Adobe Morning is the name of the coffee for sale. Such is the grammar of la madrugada. And I sit and tell no one about the crush I have on an Acoma man, his laughter fashioned and returning to my memory like a famished hummingbird. And as I sip the coffee named, branded, labeled Adobe Morning, I cannot help but sink into this place, this space, this Southwest.
Who have I become, a cliché even onto myself?
Such is the grammar of la madrugada, that I want to stack all the words of my American Southwest, press them against each other like a gathering of holy paper, a ridiculous mountain. I want to give myself worth through the grammar of this land – adobe, abuelita, agua y tierra. I want to convince you that I am of this place, and I want to impress you with the language of my ancestors. I want to use the word ancestors.
Such is the grammar of la madrugada.
The Acoma man speaks in a manner that is both professional and knowledgeable, and I wonder if English is his first language, or if he masters the Keresan language just the same? And in the space that is both question and cliché, I sit and sip coffee in la madrugada.
The word itself a feminine noun in the Spanish language – la madrugada – and this says everything about morning, its gentle and female nature. My mornings are often this way – feminine rather than masculine – and they come on soft and welcoming, the sun rising and the southwest sky brightening onto a lax and lovely blue.
Who have I become, a girl living in and clinging to cliché?
Do you hear the hum of my words, the low tone and the sweet letter “c” sound in cielo? Or do you lose interest when my sound lingers too long on the opening of “adobe,” a prayer sound, a word you have to feel more than understand? Let me give you more, let me tell you so that you may be convinced of this place, this place that is mine. Let me give you more words, more sound, more grammar of this place and of all that I am - tortillas, santo, retablo, Nana.
I am a daughter of the Great American Southwest. I have a crush on an Acoma man. And I cling to cliché as though it is as calming and curing as the sky itself.
These are the places I learned how to be – the bosque forest of the Rio Grande, the llano just below the Manzano Mountains, the miniature bottles of Importers from the convenience store on Highway 314 that is conveniently open 24 hours a day, so any loca can easily get her vodka fix as early in the morning as she needs. Such are the places I learned to be. But la madrugada always offers a chance to begin again. La madrugada is as much as adjective as she is a noun. La madrugada is a place I sit and re-imagine my life. La madrugada is a place and space of re-imagining.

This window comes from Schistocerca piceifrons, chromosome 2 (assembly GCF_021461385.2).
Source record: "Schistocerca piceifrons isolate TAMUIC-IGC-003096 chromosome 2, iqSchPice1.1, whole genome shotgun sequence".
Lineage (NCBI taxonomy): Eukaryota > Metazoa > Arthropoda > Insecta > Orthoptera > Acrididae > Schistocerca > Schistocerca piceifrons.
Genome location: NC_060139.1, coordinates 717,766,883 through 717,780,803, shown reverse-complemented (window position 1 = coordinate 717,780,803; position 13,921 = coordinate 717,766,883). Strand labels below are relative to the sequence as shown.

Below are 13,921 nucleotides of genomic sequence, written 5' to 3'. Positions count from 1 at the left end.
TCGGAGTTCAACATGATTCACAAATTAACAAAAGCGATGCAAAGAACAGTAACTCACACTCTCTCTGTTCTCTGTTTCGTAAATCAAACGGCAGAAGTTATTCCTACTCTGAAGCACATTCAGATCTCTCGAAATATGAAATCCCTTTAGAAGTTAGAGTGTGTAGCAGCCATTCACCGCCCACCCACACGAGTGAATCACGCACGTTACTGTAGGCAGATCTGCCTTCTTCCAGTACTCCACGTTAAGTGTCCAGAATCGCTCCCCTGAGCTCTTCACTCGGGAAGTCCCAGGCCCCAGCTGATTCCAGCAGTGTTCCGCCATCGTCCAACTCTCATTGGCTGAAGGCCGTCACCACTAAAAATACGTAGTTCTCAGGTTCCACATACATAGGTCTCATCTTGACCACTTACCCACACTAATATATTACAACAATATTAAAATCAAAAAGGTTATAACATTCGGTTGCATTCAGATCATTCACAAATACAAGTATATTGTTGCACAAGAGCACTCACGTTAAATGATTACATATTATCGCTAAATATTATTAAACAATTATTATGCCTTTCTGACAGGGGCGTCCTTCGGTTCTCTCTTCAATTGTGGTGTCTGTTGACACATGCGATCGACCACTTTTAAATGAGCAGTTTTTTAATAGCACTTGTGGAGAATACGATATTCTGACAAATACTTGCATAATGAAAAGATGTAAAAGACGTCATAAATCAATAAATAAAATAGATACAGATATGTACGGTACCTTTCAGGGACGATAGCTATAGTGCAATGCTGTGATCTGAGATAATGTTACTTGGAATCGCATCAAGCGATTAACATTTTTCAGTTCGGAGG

What would I re-imagine if I could? What would I do, become, change?
On the six AM train a man is drunk, and he tries talking with a stranger who really doesn’t want to talk, but rather leans into the window of the commuter train, straining to ignore the eager drunk man. The drunk man’s voice is loud and proud as he describes drinking vodka and Sprite last night, and suddenly I relate to the drunkard in more ways than one. It is morning and he is still drunk. As the drunkard gets off at the Downtown station I look to the east where the sun is beginning to rise, residue of rain everywhere, the air still cool and clean. A cool morning, and a man crudo from Monday vodka. The day is already speaking to my soul in more ways than I can account for, and the sun is rising.
What I want is to color myself all stillness and earth. And I want to embrace morning – la madrugada - the way I embrace the re-imagining itself, like the laughter of an Acoma man, a coffee named Adobe, a life with without regrets, shrouded instead with feeling and hope, and wild wild love.
Author's statement: This piece was born of place and of title, and is really just that – a meditation on place and time –the morning, la madrugada. There is something about the word itself – la madrugada – that I was drawn to, and I wanted to explore the word and place itself. I wanted to adventure into that place that often eludes us, the start of a day, in all its common, in all its seemingly ordinary. Much of my writing begins this way, with a meditation rather than a telling.
Leeanna T. Torres is a native daughter of the American Southwest, with deep Indo-Hispanic roots in New Mexico. More recently, her essays have been featured in the New Mexico Review, Blue Mesa Review, and Tupelo Press Quarterly.